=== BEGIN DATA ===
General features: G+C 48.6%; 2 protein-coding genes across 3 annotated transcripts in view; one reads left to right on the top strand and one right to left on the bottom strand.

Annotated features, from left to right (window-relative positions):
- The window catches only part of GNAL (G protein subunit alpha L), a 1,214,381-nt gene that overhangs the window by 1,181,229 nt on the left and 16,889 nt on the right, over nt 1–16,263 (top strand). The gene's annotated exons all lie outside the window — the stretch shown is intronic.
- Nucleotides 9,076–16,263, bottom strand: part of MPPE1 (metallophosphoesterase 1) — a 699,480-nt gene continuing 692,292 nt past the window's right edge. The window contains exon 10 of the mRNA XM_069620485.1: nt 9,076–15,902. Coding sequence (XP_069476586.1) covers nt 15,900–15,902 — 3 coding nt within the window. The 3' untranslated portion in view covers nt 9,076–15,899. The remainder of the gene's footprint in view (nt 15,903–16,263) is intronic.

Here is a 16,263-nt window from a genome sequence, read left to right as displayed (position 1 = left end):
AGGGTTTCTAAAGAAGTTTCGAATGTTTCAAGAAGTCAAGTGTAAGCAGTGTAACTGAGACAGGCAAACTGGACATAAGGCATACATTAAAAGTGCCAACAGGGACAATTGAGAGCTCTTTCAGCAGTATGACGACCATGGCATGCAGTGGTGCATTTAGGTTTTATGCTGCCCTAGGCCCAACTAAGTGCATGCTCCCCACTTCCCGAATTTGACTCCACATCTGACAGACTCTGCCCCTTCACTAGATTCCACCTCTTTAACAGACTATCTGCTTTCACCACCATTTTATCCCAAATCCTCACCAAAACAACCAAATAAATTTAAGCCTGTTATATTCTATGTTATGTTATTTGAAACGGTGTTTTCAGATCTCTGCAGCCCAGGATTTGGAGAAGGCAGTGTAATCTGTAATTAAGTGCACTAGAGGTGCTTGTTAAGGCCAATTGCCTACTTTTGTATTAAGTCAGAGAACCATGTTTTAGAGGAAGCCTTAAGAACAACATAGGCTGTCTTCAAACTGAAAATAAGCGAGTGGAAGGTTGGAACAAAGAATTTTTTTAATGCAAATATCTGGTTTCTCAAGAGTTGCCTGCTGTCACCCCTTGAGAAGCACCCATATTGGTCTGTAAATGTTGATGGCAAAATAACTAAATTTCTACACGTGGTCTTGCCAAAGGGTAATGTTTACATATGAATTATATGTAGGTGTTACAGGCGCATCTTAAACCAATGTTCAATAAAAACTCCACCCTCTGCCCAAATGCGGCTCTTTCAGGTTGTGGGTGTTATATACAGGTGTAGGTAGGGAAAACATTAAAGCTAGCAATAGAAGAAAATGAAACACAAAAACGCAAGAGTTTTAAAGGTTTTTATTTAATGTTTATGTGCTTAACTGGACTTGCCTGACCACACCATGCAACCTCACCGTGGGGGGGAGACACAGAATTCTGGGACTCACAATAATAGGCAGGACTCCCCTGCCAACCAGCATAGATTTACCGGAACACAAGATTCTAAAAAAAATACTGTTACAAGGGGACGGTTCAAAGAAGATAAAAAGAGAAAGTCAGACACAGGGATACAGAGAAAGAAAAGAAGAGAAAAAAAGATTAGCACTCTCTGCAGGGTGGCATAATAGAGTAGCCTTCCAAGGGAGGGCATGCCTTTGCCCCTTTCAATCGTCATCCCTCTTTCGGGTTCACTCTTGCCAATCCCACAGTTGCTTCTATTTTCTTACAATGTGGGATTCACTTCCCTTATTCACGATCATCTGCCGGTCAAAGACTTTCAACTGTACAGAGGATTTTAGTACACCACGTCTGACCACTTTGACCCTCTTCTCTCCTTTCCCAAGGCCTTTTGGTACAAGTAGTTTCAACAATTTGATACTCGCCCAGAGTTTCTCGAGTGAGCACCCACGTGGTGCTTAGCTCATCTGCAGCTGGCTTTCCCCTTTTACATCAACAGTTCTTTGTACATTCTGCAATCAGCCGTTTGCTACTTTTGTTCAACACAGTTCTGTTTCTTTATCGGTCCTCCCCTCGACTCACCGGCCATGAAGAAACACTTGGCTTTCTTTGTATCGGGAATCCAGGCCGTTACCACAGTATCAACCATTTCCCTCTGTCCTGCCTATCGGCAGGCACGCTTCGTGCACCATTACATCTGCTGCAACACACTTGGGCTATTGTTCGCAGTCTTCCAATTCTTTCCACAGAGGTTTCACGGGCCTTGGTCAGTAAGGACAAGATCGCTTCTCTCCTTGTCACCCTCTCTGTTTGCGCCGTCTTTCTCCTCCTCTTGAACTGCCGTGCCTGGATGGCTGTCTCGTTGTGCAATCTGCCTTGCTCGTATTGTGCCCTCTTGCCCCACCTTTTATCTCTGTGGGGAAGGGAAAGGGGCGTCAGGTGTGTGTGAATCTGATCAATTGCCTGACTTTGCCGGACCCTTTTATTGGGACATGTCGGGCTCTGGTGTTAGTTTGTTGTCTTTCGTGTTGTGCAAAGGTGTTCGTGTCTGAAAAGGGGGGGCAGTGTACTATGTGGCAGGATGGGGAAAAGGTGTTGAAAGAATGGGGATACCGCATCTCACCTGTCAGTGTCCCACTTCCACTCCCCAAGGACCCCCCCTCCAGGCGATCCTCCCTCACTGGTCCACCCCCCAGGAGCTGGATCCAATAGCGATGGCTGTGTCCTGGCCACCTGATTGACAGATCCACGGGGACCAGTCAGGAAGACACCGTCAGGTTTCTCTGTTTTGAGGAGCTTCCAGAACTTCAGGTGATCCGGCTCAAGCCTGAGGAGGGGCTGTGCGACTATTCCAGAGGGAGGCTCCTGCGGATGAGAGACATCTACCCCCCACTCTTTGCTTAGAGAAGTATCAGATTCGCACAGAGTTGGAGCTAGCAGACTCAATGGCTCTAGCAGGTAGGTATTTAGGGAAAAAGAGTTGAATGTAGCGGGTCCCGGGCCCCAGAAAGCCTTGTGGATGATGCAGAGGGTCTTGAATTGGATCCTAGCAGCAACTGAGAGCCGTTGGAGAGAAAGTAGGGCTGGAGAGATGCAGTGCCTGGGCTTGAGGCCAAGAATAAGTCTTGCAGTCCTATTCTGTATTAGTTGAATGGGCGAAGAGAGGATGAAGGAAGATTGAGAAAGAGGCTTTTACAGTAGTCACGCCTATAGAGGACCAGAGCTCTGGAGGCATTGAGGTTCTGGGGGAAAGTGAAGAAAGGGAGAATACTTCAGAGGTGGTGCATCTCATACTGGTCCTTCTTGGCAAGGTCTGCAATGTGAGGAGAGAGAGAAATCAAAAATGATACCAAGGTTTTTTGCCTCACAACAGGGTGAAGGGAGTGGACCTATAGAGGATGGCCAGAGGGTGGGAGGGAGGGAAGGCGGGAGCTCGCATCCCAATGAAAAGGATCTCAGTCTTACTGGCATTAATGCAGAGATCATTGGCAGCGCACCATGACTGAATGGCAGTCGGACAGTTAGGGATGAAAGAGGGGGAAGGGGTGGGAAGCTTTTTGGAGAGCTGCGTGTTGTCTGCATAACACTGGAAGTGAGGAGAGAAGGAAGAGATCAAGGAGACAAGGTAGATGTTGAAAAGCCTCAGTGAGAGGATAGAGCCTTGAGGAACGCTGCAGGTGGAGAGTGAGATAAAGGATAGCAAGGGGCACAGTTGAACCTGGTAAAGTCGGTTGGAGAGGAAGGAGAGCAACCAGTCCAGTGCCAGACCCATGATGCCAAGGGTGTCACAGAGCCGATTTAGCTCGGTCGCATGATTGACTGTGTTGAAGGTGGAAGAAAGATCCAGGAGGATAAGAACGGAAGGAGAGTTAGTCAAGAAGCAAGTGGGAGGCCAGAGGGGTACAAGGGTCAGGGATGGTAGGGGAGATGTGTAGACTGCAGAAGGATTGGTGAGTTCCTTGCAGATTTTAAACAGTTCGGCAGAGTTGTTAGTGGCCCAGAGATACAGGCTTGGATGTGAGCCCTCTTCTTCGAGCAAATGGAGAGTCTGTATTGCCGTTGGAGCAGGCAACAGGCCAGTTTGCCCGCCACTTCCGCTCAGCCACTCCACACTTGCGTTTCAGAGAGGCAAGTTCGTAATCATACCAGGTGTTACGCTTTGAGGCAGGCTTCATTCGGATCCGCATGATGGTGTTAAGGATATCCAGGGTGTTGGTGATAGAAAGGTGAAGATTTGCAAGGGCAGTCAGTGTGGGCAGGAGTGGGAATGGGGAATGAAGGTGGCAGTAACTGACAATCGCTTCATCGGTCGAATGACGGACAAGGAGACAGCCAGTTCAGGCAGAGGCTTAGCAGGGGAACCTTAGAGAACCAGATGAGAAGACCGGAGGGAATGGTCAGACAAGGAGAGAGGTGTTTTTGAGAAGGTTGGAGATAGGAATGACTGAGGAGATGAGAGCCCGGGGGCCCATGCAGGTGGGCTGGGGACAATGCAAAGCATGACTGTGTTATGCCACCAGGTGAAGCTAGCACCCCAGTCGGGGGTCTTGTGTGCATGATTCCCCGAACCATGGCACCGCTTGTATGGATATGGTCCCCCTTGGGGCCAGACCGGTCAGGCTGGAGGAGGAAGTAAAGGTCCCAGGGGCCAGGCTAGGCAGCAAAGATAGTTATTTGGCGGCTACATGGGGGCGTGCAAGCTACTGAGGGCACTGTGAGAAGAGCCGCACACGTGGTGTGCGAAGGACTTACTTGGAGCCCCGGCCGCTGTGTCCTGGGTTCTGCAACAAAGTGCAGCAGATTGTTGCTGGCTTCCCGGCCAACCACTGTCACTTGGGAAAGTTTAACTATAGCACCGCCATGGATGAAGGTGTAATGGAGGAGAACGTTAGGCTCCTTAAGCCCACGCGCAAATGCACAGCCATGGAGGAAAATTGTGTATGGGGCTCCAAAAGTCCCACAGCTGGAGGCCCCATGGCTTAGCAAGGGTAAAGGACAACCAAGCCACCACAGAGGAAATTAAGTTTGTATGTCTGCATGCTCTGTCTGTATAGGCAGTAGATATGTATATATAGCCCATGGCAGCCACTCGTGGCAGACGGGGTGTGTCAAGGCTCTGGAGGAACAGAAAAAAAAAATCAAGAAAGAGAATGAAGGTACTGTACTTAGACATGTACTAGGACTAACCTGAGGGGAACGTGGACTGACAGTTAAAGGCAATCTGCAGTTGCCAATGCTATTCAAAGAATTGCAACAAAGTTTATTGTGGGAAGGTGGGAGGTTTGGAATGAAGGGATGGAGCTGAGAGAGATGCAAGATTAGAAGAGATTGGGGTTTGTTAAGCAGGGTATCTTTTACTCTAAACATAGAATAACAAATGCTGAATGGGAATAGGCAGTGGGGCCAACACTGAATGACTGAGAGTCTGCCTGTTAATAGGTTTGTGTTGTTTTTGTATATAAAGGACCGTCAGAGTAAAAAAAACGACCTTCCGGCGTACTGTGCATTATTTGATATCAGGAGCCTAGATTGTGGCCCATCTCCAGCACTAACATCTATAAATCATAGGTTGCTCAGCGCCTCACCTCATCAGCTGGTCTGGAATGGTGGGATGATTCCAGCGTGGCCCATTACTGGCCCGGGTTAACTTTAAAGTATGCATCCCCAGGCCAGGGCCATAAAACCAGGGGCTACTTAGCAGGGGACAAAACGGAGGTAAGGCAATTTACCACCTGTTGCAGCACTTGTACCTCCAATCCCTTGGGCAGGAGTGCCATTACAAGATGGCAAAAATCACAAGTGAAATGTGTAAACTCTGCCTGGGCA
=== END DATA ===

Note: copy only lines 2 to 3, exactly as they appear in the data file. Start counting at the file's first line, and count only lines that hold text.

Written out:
Annotated features, from left to right (window-relative positions):
- The window catches only part of GNAL (G protein subunit alpha L), a 1,214,381-nt gene that overhangs the window by 1,181,229 nt on the left and 16,889 nt on the right, over nt 1–16,263 (top strand). The gene's annotated exons all lie outside the window — the stretch shown is intronic.